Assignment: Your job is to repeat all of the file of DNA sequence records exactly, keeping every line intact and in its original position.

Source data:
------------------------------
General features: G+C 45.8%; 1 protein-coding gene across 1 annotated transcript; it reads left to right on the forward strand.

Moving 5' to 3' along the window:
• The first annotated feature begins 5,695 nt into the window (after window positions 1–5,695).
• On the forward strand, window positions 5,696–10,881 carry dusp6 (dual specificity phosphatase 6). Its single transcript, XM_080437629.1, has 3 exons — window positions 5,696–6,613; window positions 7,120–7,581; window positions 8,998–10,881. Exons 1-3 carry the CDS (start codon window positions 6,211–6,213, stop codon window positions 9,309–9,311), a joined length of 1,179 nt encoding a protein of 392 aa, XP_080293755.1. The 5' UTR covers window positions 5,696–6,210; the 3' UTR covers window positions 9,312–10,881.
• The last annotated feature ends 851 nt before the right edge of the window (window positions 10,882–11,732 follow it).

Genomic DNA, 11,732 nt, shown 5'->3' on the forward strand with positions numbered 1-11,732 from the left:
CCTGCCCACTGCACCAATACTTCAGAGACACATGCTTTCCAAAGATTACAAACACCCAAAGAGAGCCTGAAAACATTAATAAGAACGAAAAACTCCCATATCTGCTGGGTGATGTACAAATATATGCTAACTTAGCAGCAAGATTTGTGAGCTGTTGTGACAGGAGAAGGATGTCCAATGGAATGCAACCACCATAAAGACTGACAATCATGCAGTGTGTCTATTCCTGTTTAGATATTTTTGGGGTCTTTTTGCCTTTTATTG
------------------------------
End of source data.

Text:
General features: G+C 45.8%; 1 protein-coding gene across 1 annotated transcript; it reads left to right on the forward strand.

Moving 5' to 3' along the window:
• The first annotated feature begins 5,695 nt into the window (after window positions 1–5,695).
• On the forward strand, window positions 5,696–10,881 carry dusp6 (dual specificity phosphatase 6). Its single transcript, XM_080437629.1, has 3 exons — window positions 5,696–6,613; window positions 7,120–7,581; window positions 8,998–10,881. Exons 1-3 carry the CDS (start codon window positions 6,211–6,213, stop codon window positions 9,309–9,311), a joined length of 1,179 nt encoding a protein of 392 aa, XP_080293755.1. The 5' UTR covers window positions 5,696–6,210; the 3' UTR covers window positions 9,312–10,881.
• The last annotated feature ends 851 nt before the right edge of the window (window positions 10,882–11,732 follow it).

Genomic DNA, 11,732 nt, shown 5'->3' on the forward strand with positions numbered 1-11,732 from the left:
CCTGCCCACTGCACCAATACTTCAGAGACACATGCTTTCCAAAGATTACAAACACCCAAAGAGAGCCTGAAAACATTAATAAGAACGAAAAACTCCCATATCTGCTGGGTGATGTACAAATATATGCTAACTTAGCAGCAAGATTTGTGAGCTGTTGTGACAGGAGAAGGATGTCCAATGGAATGCAACCACCATAAAGACTGACAATCATGCAGTGTGTCTATTCCTGTTTAGATATTTTTGGGGTCTTTTTGCCTTTTATTG